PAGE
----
Tim Cook: Apple Has ‘No Sympathy for Terrorists’ But Unlocking iPhone Sets ‘Dangerous Precedent’
Tim Cook released a new customer letter today, expressing hope that Apple’s shared battlefield with the government could be switched from the courtroom to Congress.
The tech CEO continues to resist FBI calls to unlock San Bernardino killer Syed Farook‘s iPhone despite new orders from the Justice Department and criticism from various figures. Cook has repeatedly warned that creating such technology would open a cyber-security hole for all their customers that the government and hackers could exploit across the board.
The letter explains that Apple already gave up all the information they had on the phone and emphasized “we have no sympathy for terrorists.” Nonetheless, Apple impressed that “should the government be allowed to order us to create other capabilities for surveillance purposes, such as recording conversations or location tracking? This would set a very dangerous precedent.”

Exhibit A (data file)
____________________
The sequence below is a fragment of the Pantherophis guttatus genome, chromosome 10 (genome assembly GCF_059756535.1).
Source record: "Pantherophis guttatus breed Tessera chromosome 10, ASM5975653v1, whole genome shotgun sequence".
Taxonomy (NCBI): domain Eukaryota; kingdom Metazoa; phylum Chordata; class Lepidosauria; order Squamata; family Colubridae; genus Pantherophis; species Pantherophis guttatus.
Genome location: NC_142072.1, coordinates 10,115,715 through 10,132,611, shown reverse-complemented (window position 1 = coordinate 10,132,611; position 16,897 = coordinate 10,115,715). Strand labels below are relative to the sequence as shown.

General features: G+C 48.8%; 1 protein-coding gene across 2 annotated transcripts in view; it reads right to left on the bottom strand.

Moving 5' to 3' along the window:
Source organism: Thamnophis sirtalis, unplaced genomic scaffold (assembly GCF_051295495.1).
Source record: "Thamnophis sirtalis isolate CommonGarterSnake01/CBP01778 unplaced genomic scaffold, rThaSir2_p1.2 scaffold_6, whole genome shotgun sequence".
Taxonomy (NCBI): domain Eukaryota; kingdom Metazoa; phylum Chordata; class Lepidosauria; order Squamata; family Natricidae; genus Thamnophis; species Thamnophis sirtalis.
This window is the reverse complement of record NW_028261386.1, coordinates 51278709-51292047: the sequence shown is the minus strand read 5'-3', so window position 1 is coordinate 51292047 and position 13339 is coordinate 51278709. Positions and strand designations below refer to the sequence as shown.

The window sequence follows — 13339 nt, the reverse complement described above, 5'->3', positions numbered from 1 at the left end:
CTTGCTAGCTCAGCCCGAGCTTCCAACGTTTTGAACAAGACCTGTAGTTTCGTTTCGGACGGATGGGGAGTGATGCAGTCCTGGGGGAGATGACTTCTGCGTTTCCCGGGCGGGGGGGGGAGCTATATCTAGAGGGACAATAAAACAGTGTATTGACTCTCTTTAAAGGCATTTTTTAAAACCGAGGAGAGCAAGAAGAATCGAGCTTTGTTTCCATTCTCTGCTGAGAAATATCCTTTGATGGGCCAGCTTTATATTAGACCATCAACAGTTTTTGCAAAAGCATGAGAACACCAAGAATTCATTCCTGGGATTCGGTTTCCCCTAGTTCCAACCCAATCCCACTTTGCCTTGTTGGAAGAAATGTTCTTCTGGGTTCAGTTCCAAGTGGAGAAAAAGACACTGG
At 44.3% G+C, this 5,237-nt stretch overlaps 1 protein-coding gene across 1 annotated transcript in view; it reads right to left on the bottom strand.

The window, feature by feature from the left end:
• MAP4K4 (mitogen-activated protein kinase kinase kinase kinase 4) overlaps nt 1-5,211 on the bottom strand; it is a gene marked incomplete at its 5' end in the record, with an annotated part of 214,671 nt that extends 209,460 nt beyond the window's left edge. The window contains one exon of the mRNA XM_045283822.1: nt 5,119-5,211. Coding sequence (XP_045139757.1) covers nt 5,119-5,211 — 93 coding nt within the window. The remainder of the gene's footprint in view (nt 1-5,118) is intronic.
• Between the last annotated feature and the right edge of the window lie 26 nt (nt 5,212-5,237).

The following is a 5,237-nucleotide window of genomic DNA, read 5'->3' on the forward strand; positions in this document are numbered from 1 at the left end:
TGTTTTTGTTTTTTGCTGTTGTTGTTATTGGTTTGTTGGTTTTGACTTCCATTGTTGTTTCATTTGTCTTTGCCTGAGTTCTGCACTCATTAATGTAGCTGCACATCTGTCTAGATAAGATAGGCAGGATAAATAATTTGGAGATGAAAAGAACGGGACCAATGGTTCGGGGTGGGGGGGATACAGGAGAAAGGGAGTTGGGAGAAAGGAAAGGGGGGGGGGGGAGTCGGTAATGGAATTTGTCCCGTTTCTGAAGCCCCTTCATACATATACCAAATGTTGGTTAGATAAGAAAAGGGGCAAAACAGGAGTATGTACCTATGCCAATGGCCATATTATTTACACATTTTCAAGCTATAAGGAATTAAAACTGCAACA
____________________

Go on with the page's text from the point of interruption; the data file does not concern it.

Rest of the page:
The letter also addressed a recent announcement from the House Energy and Commerce Committee where Cook was invited to appear opposite FBI director James B. Comey for a hearing on encryption. Cook seemed to express interest in this as the letter suggested Apple would “gladly participate” in an effort to form a congressional committee dedicated to studying encryption and maintaining privacy rights.
“We feel the best way forward would be for the government to withdraw its demands under the All Writs Act and, as some in Congress have proposed, form a commission or other panel of experts on intelligence, technology and civil liberties to discuss the implications for law enforcement, national security, privacy and personal freedoms.”
[h/t New York Times]
[image via shutterstock]
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